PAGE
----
One thing that became clear was that the more I moved around and interacted with people from different cultures, the stronger my stereotypes became. Given that I was now in daily contact with many different people from all over the world, I needed to have some quick guidelines about what to say and how to say it, what to focus on, what small talk topics were acceptable and which would result in icy silence, what values to push when negotiating successfully, etc. Basically “stereotypes” became an important tool for success, so what happened to the “we are all deviants” idea? How could those two concepts be
consolidated? Well, my standard phrase at that time was, “My stereotypes have become stronger and richer but I am also quicker to drop them when faced with an individual who is a deviant and does not fit my stereotype”. Today I would say that I had more sophisticated “cultural general categories” (instead of “stereotypes”) that I used to prepare for interactions with people. I would use them as a hypothesis to be validated or not, when dealing with a specific individual. My understanding of “stereotype” now is the rigid application of an assumption that will not change when faced with different facts, rather trying to make the person fit the category. I have to say it was quite liberating to be able to use “cultural general categories” without feeling I was stereotyping. Again curiosity helped greatly to fine-tune those categories and observations.
The next stop on my journey was a three months stop-over in Mumbai where I “starred” as an extra in Bollywood movies, while my husband was working on a project and we were both waiting for our Brazilian visas to come through. Yes, we were on our way to Brazil. While we had envisioned celebrating the coming of the year 2000 with lots of other revelers on Copacabana Beach, we were stuck in Mumbai, where locals had a different calendar and thus no real concept of the Western New Year, and the particular significance of the very special New Year 2000. With the few expats that had travel bans imposed on them by their respective employers, so they could be on standby for the hyped “millennium bug” (remember the big catastrophe that everyone prepared for and that never was?) we celebrated in Mumbai, let’s say rather less glamorously than we would have on Copacabana…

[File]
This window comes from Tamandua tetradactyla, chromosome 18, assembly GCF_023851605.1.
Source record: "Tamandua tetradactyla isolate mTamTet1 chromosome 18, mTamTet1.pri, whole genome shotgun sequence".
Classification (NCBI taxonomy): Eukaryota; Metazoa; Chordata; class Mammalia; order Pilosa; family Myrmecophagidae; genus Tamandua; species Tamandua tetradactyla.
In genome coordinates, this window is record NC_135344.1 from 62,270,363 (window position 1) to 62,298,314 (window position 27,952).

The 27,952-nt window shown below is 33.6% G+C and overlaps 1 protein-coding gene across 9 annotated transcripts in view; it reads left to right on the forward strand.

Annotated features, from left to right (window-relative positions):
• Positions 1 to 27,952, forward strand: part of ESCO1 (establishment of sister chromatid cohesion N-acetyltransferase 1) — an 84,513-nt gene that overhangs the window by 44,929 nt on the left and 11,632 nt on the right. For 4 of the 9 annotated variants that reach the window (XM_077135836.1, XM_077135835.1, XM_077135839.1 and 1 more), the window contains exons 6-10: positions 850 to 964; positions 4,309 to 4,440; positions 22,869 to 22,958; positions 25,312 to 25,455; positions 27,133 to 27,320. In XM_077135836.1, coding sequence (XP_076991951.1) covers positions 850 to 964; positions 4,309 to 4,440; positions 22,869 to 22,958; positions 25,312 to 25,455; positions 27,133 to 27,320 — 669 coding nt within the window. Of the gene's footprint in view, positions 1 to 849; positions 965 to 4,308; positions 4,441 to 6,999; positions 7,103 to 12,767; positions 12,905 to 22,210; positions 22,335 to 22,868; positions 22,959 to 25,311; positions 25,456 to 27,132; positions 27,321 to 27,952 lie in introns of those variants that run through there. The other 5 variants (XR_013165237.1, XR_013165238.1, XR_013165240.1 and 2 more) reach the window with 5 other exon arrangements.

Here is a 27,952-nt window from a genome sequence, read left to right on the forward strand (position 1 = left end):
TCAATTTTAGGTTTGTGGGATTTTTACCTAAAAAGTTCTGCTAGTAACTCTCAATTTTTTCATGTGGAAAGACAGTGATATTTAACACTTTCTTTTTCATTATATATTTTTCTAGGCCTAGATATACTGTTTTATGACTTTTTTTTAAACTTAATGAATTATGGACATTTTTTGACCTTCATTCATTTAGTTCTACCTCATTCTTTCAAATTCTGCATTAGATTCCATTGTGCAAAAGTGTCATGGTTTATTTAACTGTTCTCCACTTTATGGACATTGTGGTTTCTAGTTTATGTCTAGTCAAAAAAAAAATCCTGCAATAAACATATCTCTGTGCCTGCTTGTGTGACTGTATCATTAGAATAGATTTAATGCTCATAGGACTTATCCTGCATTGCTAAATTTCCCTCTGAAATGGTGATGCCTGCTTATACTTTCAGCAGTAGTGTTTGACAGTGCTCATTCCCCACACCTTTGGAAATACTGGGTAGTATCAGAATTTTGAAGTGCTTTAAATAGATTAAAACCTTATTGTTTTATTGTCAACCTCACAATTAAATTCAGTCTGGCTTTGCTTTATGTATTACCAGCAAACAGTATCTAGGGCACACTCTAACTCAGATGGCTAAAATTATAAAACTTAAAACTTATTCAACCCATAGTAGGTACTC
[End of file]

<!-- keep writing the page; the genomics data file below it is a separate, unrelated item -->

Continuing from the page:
After arriving in Brazil, I quickly learned the concept of relativity…in the sense that it matters greatly from which point of view or previous experience you are looking at things. I remember joining an expatriate newcomers club meeting, as the only Western expat arriving from Asia. When we had to introduce ourselves also sharing some of your observations, my fellow expatriates from Europe and North America noted the chaotic traffic in Sao Paulo, the supermarkets that were less well stocked with European or American food than the ones they knew from home etc. For me it was the exact opposite. After driving in Bangkok and Mumbai, driving in Sao Paulo felt wonderfully orderly and composed. After extremely few “European style” supermarkets in Thailand, and no supermarkets in India, the local supermarkets in Sao Paulo were pure bliss. They even carried Italian coffee and Parmesan cheese, the real one! Most of the expats felt “alien” in Sao Paulo, while I could finally blend into the crowd. As a tall, blond and white woman it was impossible to disappear in the crowd in Asia. I always stuck out like a tall (or was it “fat”?) nail.
So it’s not the facts themselves, which cause our impressions and feelings rather our previous experience and the current standpoint from which we look at a given situation. What we have considered “normal” so far will inform us about what is, and is not, “normal”. Just as my grandma used to say, “One man’s pleasure is another man’s pain,” even more obvious when living internationally.